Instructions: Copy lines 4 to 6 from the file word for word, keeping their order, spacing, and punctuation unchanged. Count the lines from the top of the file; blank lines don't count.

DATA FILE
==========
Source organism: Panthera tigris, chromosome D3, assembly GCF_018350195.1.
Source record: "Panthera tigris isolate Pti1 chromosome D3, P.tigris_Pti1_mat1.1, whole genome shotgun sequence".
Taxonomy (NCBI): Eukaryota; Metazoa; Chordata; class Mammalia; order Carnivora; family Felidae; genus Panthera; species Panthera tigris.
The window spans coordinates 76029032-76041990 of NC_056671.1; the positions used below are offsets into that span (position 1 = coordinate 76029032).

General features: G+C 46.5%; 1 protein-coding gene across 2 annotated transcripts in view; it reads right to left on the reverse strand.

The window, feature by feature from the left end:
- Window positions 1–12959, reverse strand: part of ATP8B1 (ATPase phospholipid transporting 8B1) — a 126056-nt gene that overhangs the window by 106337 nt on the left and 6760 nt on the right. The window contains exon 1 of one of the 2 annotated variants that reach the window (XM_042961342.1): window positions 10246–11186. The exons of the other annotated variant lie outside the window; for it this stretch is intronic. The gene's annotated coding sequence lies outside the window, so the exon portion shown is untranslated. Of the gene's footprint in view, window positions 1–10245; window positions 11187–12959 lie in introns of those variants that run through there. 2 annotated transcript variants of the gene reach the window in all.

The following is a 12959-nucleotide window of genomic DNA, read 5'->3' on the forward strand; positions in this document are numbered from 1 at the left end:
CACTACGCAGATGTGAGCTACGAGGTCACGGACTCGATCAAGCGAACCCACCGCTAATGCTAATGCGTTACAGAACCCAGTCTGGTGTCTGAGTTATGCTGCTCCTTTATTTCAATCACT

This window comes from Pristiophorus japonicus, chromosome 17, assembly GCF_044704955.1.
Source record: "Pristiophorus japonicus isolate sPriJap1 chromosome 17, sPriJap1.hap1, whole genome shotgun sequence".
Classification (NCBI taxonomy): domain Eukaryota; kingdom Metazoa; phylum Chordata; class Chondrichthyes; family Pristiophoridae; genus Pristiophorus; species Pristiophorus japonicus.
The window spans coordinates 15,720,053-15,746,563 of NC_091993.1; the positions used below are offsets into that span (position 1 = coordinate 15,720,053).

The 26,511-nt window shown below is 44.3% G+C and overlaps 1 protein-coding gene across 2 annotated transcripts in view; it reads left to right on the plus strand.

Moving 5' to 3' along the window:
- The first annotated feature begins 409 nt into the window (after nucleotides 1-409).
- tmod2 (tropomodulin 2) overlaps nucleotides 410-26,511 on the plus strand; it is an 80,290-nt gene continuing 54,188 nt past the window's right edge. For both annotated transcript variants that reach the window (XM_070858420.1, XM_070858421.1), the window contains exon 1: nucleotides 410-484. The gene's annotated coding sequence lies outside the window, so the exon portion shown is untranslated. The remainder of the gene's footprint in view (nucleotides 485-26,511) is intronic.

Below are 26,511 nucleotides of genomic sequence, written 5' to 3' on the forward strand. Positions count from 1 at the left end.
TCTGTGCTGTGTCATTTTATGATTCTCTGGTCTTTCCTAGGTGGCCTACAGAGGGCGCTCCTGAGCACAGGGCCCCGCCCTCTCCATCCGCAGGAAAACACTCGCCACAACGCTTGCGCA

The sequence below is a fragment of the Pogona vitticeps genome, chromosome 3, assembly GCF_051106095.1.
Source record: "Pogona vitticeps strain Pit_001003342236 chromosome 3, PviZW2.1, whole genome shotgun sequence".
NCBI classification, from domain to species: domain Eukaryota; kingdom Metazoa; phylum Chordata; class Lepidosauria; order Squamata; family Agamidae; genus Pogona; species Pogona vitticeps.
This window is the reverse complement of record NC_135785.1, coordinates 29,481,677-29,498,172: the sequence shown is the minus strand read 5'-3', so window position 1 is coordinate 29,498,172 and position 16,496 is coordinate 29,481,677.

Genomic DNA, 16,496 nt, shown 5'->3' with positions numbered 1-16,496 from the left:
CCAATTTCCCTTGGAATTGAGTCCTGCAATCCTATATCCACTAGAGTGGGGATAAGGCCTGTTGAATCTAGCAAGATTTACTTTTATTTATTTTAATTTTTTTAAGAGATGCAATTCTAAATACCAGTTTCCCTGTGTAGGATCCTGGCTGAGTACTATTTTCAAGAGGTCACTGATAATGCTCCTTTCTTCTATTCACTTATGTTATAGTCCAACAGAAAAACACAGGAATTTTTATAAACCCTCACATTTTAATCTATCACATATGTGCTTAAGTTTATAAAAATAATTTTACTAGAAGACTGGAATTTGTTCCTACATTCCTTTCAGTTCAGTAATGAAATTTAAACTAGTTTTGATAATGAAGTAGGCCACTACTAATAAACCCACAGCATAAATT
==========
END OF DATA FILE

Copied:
The window spans coordinates 76029032-76041990 of NC_056671.1; the positions used below are offsets into that span (position 1 = coordinate 76029032).

General features: G+C 46.5%; 1 protein-coding gene across 2 annotated transcripts in view; it reads right to left on the reverse strand.

The window, feature by feature from the left end: